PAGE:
Work and life put big demands on your time. This can make getting to a counseling session feel like a Herculean task.

VA telemental health professionals are changing that by providing you with greater access to counseling from anywhere in the world — including from home — on a secured channel. In turn, the explosive growth of virtual healthcare at VA is opening up more career options for clinicians in telemental health and for telehealth managers, nurse coordinators and general practitioners.

For patients, telemental health works to connect you with a mental health professional via email, video conferencing, online chat or over the phone.

VA mental health professionals use both synchronous and asynchronous care. The first one connects you to a provider through a communication link (typically video conferencing). The second one involves sending data to specialists so they can assess it at a convenient time offline and get back to you with care advice.

Expanding options to serve Veterans

VA has expanded mental health services in recent years by hiring more than 1,000 providers who are providing faster access to mental healthcare, including telemental health. The MISSION Act also authorized VA to offer telehealth across state lines and strengthened VA’s ability to recruit clinicians and extend telehealth overall.

Since launching telemental health services in fiscal 2002, Veterans have worked with a counselor this way nearly 2.8 million times. That’s an impressive number for a very good reason — it’s working for you and your fellow Veterans. In 2017, psychiatric hospitalizations dropped 31% among those who enrolled in a VA telemental health program.

Telehealth is undeniably convenient if you’re located in a rural or remote area. Being able to connect to a provider using current technology can save you 142 minutes of driving per visit, a 2016 study found. That’s a big plus for the 45% of VA telehealth patients who live in outlying areas.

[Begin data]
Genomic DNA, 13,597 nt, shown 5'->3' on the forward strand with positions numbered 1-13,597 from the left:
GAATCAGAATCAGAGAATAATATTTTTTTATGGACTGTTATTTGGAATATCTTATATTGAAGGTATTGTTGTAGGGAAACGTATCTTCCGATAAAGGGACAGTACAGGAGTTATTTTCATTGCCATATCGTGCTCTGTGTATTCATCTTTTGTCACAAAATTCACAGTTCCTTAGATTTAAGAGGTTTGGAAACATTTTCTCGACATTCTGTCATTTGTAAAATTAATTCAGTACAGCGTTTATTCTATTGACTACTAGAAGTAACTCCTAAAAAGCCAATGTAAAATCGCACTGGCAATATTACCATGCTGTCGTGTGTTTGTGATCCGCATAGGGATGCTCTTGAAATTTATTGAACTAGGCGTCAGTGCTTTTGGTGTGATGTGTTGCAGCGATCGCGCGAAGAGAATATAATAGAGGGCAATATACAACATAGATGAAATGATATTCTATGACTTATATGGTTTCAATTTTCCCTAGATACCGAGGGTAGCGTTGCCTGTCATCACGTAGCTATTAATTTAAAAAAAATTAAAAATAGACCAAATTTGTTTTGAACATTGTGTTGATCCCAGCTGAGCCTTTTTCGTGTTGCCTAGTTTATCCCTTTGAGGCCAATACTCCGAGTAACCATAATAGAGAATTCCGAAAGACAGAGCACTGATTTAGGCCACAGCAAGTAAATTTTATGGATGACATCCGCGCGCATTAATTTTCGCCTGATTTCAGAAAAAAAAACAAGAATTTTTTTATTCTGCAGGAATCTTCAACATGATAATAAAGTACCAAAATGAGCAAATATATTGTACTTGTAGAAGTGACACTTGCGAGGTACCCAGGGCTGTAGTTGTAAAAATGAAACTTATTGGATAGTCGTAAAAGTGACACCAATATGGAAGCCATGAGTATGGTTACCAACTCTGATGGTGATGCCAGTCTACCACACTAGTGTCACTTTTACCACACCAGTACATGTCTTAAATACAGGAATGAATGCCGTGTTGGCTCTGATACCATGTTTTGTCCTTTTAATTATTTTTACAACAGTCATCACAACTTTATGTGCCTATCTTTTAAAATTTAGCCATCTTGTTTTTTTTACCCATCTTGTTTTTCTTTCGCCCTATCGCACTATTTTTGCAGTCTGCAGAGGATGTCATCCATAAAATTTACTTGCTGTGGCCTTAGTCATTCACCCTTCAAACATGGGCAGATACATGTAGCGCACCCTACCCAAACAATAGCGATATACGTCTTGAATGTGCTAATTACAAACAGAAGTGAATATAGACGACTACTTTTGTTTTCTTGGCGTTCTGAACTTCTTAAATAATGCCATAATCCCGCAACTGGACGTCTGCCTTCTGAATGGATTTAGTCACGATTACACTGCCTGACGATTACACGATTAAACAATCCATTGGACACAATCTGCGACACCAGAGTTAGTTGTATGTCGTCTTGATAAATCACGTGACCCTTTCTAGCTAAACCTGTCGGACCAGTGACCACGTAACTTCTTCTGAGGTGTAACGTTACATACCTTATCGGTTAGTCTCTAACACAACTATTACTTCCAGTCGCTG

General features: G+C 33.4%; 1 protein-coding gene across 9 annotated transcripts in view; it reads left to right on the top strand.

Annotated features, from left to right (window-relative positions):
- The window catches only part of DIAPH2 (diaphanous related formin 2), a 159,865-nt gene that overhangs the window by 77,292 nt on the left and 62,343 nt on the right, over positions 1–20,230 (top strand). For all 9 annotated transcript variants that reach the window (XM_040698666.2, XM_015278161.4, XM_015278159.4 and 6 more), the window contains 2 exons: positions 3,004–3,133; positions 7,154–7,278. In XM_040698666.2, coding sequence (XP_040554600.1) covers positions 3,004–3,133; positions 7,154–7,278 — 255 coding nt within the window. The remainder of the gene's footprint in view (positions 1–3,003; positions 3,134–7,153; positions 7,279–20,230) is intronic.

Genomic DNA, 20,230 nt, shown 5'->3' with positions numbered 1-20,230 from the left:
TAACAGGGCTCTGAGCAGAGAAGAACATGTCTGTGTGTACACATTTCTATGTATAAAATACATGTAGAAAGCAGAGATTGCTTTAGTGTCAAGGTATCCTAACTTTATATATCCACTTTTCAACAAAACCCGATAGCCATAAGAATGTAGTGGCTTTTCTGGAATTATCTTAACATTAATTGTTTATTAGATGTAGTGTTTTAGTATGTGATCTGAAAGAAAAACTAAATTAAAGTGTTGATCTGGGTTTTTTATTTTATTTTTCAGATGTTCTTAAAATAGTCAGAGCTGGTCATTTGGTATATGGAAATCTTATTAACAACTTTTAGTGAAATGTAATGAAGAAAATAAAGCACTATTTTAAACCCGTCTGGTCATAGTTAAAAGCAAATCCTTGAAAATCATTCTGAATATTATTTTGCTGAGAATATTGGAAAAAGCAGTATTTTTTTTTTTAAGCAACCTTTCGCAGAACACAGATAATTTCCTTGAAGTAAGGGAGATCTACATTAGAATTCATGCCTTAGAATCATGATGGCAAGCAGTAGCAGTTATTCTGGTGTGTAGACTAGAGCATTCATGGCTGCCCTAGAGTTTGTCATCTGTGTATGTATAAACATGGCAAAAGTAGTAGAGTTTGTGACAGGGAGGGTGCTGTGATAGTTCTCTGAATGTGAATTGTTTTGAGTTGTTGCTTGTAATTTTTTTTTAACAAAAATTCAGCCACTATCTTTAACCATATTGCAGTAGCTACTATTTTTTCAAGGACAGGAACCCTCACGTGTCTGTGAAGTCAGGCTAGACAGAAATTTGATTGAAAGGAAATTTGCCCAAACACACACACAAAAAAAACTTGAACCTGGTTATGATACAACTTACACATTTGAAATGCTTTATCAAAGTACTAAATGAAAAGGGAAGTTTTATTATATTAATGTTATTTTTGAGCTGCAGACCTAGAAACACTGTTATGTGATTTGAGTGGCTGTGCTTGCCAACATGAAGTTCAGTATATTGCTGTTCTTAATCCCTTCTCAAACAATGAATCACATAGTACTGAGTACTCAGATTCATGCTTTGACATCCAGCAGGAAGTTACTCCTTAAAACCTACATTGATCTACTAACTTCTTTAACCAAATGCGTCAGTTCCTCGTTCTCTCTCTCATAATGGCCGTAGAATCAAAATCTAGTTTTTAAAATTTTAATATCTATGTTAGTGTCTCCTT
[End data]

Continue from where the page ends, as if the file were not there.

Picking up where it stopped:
Veterans diagnosed with Post-Traumatic Stress Disorder even tell us they prefer video conferencing over in-person therapy because they can be at ease at home.

And telehealth costs less, which means VA can invest the savings — an estimated at $6,500 per patient — in making everyone’s care better.

Choose VA today 

If you’re interested in a career in telehealth, VA has opportunities for you to deliver and support innovative care delivery. You’ll also receive competitive pay, benefits and perks, such as the ability to practice anywhere with one active license. Generous paid leave, premium-paid health insurance and access to the Federal Employees Retirement System are all part of your compensation package.

If you are a Veteran in crisis or are concerned about one, connect with the Veterans Crisis Line to reach caring, qualified responders with VA. Many of them are Veterans themselves. Call 1-800-273-8255 and press 1 or click to chat or text.

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Published on Aug. 19, 2019

Estimated reading time is 2.5 min.

Views to date: 170


  1. Frank Allen September 11, 2019 at 12:01 pm

    This is a golden opportunity, but it’s still very difficult to navigate. It would work really great in my area, because traffic is unpredictable with all of the bridges and tunnels. But I’ve tried everything I know to do to connect, and it has thus far been impossible. Please help me connect! Thank you!

  2. Sarah Stilz August 25, 2019 at 4:55 pm

    I’d like to offer my services as a piggy-back onto this. I formed the business to help vets get back on their feet.

    Who is best to contact?

  3. G Palumbo August 23, 2019 at 10:57 pm

    FYI At the Houston VA there is a dedicated person to connecting vets with telehealth. She told me she ‘ll e-mail a teat link to to download as a test of your equipment & connection. I seem to recall equipment is available for home use of telehealth from that office.

  4. Frederick M. Dailey August 23, 2019 at 1:55 pm

    How long before I can get telemental health appointments at home rather than driving an hour each way to use the equipment at my Vet Center? My hardware & ISP connection is well beyond adequate,

  5. Glenn Lego August 23, 2019 at 11:59 am

    All I ever see of my mental health professionals is by telecom. They put me in this little room in front of a computer monitor and I have my session with a guy who is in Madison and I’m in Rockford Illinois

  6. Kimberly Bishop August 20, 2019 at 9:12 pm

    Hopefully this will help veterans have better access to mental health treatment. Unfortunately it seems like the veterans that need help the most are the least likely to receive it. Many vets I see don’t have access to a laptop or a computer in their home to be able to access these services.

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